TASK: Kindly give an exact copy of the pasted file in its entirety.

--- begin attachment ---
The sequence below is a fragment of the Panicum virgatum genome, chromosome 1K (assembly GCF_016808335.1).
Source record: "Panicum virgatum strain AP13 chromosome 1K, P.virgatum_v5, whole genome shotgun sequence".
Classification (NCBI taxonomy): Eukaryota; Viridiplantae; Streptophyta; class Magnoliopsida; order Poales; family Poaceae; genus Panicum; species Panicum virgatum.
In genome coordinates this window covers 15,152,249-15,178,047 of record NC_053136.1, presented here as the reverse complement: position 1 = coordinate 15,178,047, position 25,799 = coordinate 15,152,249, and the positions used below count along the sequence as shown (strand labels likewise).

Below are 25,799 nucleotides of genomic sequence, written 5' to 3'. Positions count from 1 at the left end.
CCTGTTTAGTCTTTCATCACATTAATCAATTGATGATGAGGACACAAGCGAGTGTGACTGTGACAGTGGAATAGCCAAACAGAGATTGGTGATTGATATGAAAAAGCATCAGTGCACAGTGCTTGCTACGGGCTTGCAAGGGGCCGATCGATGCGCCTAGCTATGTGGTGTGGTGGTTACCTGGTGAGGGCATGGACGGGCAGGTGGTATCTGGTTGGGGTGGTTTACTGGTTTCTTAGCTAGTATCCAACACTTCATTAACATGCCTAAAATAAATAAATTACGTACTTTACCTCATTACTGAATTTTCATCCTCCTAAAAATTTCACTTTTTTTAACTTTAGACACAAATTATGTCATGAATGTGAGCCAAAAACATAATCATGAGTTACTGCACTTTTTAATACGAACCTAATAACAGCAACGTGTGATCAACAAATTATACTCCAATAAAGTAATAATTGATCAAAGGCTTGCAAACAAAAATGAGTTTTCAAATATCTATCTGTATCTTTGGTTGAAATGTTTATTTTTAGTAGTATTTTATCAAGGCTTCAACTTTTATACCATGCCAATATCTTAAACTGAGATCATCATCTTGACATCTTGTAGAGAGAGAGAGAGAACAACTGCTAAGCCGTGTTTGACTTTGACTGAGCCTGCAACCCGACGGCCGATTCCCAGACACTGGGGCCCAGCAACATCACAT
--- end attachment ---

The sequence below is a fragment of the Panicum virgatum genome, chromosome 1K (assembly GCF_016808335.1).
Source record: "Panicum virgatum strain AP13 chromosome 1K, P.virgatum_v5, whole genome shotgun sequence".
Classification (NCBI taxonomy): Eukaryota; Viridiplantae; Streptophyta; class Magnoliopsida; order Poales; family Poaceae; genus Panicum; species Panicum virgatum.
In genome coordinates this window covers 15,152,249-15,178,047 of record NC_053136.1, presented here as the reverse complement: position 1 = coordinate 15,178,047, position 25,799 = coordinate 15,152,249, and the positions used below count along the sequence as shown (strand labels likewise).

Below are 25,799 nucleotides of genomic sequence, written 5' to 3'. Positions count from 1 at the left end.
CCTGTTTAGTCTTTCATCACATTAATCAATTGATGATGAGGACACAAGCGAGTGTGACTGTGACAGTGGAATAGCCAAACAGAGATTGGTGATTGATATGAAAAAGCATCAGTGCACAGTGCTTGCTACGGGCTTGCAAGGGGCCGATCGATGCGCCTAGCTATGTGGTGTGGTGGTTACCTGGTGAGGGCATGGACGGGCAGGTGGTATCTGGTTGGGGTGGTTTACTGGTTTCTTAGCTAGTATCCAACACTTCATTAACATGCCTAAAATAAATAAATTACGTACTTTACCTCATTACTGAATTTTCATCCTCCTAAAAATTTCACTTTTTTTAACTTTAGACACAAATTATGTCATGAATGTGAGCCAAAAACATAATCATGAGTTACTGCACTTTTTAATACGAACCTAATAACAGCAACGTGTGATCAACAAATTATACTCCAATAAAGTAATAATTGATCAAAGGCTTGCAAACAAAAATGAGTTTTCAAATATCTATCTGTATCTTTGGTTGAAATGTTTATTTTTAGTAGTATTTTATCAAGGCTTCAACTTTTATACCATGCCAATATCTTAAACTGAGATCATCATCTTGACATCTTGTAGAGAGAGAGAGAGAACAACTGCTAAGCCGTGTTTGACTTTGACTGAGCCTGCAACCCGACGGCCGATTCCCAGACACTGGGGCCCAGCAACATCACAT